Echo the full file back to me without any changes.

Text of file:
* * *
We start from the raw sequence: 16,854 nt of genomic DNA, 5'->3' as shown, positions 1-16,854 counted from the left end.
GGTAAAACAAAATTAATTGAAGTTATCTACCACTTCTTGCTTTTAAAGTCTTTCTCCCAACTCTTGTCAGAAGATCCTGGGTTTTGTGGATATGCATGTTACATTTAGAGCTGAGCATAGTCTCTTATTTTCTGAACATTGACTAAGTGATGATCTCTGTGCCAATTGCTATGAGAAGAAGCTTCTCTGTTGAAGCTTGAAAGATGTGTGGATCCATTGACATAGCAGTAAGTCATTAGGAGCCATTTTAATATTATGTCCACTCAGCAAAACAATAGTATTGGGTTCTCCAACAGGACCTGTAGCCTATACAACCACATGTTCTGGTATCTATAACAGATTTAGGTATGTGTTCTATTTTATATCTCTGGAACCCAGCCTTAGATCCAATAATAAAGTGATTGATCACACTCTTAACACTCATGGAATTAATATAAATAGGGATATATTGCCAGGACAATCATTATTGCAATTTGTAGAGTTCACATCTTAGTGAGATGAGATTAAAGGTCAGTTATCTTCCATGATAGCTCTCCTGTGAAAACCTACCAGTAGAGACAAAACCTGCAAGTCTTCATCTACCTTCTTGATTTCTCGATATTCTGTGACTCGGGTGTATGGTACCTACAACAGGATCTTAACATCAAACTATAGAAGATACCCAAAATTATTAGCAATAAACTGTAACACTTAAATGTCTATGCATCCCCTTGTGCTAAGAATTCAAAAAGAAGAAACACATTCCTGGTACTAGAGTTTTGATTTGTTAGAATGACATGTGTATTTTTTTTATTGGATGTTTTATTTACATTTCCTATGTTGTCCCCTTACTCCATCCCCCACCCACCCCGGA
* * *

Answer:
We start from the raw sequence: 16,854 nt of genomic DNA, 5'->3' as shown, positions 1-16,854 counted from the left end.
GGTAAAACAAAATTAATTGAAGTTATCTACCACTTCTTGCTTTTAAAGTCTTTCTCCCAACTCTTGTCAGAAGATCCTGGGTTTTGTGGATATGCATGTTACATTTAGAGCTGAGCATAGTCTCTTATTTTCTGAACATTGACTAAGTGATGATCTCTGTGCCAATTGCTATGAGAAGAAGCTTCTCTGTTGAAGCTTGAAAGATGTGTGGATCCATTGACATAGCAGTAAGTCATTAGGAGCCATTTTAATATTATGTCCACTCAGCAAAACAATAGTATTGGGTTCTCCAACAGGACCTGTAGCCTATACAACCACATGTTCTGGTATCTATAACAGATTTAGGTATGTGTTCTATTTTATATCTCTGGAACCCAGCCTTAGATCCAATAATAAAGTGATTGATCACACTCTTAACACTCATGGAATTAATATAAATAGGGATATATTGCCAGGACAATCATTATTGCAATTTGTAGAGTTCACATCTTAGTGAGATGAGATTAAAGGTCAGTTATCTTCCATGATAGCTCTCCTGTGAAAACCTACCAGTAGAGACAAAACCTGCAAGTCTTCATCTACCTTCTTGATTTCTCGATATTCTGTGACTCGGGTGTATGGTACCTACAACAGGATCTTAACATCAAACTATAGAAGATACCCAAAATTATTAGCAATAAACTGTAACACTTAAATGTCTATGCATCCCCTTGTGCTAAGAATTCAAAAAGAAGAAACACATTCCTGGTACTAGAGTTTTGATTTGTTAGAATGACATGTGTATTTTTTTTATTGGATGTTTTATTTACATTTCCTATGTTGTCCCCTTACTCCATCCCCCACCCACCCCGGA